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absorb acting action angle appear atmosphere ball becomes begins body called cause centre closed cloud coil colors conductor connected Describe developed direction distance earth effect electricity equal expansion experiment Explain fall feet flame force fork gases give glass gravity greater hand heat Hence Illustrate inches increases intensity iron kind length lens less lever light liquid lower machine magnet means mercury mirror molecules motion moving musical object opposite ordinary particles passes pendulum piece pipe placed plane plate polarized pole position pound pressure prism produced radiation raised rays receiver reflected refracted rest rings rise round seen Show shown in Figure side solid sound specific steam string substance surface temperature tones transmitted tube turn vapor velocity vessel vibrations waves weight wheel wind wire
Page 34 - ... that it is the pressure of the atmosphere on the surface of the water in the dish which keeps the water in the inverted jar.
Page 27 - ... tube. The lower end of the rod rests upon the sound-board of the piano, its upper end being exposed before you. An artist is at this moment engaged at the instrument, but you hear no sound. I place this violin upon the end of the rod; the violin becomes instantly musical, not however with the vibrations of its own strings, but with those of the piano.
Page 373 - Her ivory forehead full of bounty brave, Like a broad table did itself dispread, For Love his lofty triumphs to engrave, ' And write the battles of his great godhead : All good and honour might therein be read; For there their dwelling was.
Page 24 - This result gives the weight of a bulk of water equal to that of the specimen, and by dividing the weight of the specimen in air by this number, the specific gravity is obtained.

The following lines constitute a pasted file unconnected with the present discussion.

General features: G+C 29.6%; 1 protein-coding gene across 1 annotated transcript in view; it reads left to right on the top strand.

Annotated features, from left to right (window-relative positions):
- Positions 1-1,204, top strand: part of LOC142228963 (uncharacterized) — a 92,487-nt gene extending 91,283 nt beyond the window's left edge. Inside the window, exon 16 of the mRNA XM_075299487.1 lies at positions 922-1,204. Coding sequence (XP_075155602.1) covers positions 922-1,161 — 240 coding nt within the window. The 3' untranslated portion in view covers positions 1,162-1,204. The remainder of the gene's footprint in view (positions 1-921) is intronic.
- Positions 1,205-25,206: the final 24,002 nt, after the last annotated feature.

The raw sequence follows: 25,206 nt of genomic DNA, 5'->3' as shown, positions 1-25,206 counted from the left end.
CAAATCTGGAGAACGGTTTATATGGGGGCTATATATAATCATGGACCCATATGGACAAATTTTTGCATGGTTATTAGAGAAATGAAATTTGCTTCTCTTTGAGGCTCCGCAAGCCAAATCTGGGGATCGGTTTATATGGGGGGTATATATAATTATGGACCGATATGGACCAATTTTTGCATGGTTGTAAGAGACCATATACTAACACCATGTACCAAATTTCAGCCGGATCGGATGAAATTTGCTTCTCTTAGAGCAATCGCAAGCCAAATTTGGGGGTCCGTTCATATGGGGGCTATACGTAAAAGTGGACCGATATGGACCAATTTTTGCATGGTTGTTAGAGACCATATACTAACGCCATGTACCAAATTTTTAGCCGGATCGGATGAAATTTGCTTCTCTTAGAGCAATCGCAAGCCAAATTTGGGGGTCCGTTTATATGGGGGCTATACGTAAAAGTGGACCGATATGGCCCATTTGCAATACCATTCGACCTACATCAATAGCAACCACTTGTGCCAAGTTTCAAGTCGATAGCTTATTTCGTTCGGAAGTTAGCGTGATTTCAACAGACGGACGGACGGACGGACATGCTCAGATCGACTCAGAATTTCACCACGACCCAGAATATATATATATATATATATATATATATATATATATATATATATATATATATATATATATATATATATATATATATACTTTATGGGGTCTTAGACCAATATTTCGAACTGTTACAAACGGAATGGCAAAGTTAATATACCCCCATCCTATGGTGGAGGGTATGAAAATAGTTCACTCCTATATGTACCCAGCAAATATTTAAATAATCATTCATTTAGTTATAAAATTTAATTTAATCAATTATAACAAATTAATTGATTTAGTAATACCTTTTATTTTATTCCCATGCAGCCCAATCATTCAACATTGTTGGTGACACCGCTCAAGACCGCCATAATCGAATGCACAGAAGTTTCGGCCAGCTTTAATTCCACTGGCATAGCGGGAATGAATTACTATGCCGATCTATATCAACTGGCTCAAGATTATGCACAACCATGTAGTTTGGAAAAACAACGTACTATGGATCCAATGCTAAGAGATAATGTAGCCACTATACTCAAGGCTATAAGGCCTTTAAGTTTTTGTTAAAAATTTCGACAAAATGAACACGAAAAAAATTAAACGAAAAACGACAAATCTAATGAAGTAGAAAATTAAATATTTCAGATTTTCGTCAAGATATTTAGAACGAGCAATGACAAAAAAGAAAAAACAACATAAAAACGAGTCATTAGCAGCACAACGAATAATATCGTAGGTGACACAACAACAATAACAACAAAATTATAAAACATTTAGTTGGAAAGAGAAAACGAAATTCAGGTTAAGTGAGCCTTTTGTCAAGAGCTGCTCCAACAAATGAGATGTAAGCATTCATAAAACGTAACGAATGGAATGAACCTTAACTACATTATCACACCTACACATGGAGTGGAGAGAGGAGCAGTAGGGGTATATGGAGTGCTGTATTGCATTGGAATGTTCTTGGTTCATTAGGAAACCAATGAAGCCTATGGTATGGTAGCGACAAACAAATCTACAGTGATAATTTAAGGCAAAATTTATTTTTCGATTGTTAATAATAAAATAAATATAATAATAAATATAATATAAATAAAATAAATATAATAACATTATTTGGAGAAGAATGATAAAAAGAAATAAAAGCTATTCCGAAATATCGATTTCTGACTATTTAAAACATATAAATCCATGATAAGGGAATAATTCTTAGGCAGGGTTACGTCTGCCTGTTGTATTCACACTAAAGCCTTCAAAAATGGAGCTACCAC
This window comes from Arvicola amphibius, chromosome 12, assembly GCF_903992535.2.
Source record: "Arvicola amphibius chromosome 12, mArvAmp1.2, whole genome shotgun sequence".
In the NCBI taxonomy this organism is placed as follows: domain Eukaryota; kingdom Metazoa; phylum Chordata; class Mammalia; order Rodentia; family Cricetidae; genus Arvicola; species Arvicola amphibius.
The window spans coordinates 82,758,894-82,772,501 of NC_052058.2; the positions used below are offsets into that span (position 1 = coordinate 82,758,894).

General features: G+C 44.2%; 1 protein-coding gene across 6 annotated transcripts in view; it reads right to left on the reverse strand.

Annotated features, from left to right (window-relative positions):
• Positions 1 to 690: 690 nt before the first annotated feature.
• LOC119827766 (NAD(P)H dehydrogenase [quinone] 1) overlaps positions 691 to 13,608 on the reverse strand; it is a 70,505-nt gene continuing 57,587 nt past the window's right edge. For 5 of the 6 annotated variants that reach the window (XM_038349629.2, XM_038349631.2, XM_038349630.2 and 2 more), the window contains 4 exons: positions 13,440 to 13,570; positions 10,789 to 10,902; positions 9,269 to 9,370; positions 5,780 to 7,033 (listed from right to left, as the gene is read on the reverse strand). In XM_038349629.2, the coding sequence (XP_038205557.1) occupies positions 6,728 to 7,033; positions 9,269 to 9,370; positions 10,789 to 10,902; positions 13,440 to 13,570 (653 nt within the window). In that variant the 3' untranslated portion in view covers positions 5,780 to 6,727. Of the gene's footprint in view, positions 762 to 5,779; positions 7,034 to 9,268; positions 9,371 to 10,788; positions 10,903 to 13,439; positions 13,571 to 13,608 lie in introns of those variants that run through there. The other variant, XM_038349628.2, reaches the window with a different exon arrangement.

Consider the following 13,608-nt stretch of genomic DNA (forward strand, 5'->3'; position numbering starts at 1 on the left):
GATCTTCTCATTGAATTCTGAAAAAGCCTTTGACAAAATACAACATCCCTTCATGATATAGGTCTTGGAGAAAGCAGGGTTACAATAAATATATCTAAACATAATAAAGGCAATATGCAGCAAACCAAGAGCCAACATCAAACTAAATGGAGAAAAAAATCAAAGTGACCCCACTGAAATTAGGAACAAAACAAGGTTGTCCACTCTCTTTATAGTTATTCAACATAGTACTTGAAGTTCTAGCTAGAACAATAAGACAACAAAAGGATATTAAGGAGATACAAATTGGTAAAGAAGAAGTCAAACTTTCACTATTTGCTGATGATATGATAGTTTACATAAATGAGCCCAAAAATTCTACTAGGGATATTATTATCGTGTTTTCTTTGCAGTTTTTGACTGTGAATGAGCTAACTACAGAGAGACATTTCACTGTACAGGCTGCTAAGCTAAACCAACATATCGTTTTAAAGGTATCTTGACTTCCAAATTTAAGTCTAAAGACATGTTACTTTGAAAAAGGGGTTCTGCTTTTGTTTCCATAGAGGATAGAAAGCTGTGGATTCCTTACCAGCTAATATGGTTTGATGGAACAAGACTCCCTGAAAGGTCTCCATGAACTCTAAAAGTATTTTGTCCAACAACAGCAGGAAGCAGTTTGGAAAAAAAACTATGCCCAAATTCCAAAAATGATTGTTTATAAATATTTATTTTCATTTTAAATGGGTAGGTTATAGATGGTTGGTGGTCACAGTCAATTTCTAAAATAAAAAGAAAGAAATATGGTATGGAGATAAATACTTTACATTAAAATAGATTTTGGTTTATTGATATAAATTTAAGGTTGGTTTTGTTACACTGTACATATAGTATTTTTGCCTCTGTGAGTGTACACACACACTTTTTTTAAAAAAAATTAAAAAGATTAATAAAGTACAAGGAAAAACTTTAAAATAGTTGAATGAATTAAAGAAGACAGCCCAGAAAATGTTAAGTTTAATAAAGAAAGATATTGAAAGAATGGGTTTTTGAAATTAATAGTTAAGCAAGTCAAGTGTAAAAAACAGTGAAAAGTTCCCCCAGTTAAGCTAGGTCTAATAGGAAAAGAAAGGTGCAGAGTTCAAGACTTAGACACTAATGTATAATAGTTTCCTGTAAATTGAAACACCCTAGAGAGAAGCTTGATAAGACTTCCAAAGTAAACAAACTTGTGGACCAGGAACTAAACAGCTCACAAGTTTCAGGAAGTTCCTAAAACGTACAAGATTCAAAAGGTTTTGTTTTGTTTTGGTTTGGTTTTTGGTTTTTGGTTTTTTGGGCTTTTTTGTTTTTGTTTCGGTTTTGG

Page 175 - Mirrors. — Any smooth reflecting surface is called a mirror. If the surface is flat, it is called a plane mirror. In Figure 136 suppose a point of light A to be in front of the plane mirror N M. The rays diverging from A, as AB and AC are reflected from the mirror so as to make the angle of reflection equal to that of incidence. After reflection they enter the eye O just as if they came from the point a. This point will therefore appear to be just as far behind the mirror as A is in front of it....
Page 37 - A little reflection will make it plain, that in the interval required by the one fork to execute one vibration more than the other, a beat must occur ; and inasmuch as, in the case now before us, there are six such intervals in a second, there must be six beats in the same time. In short, the number of beats per second is always equal to the difference between the two rates of vibration.
Page 363 - Making allowance for the heat absorbed by the atmosphere, it has been calculated that the amount received by the earth during a year would be sufficient to melt a layer of ice 100 feet thick and covering the whole earth. But the sun radiates heat into space in every other direction as well as towards the earth; and if we conceive a hollow sphere to surround the sun at the distance of the earth, our planet would cover only of its surface.
Page 62 - There are various ways of agitating the air at the ends of pipes and tubes, so as to throw the columns within them into vibration. In organ-pipes this is done by blowing a thin sheet of air against a sharp edge. This produces a flutter, some particular pulse of which is then converted into a musical sound by the resonance of the associated column of air.
Page 367 - ... seems to be secured, so that for ourselves and for long generations after us we have nothing to fear. But the same forces of air and water, and of the volcanic interior, which produced former geological revolutions, and buried one series of living forms after another, act still upon the earth's crust. They more probably will bring about the last day of the human race than those distant cosmical alterations of which we have spoken...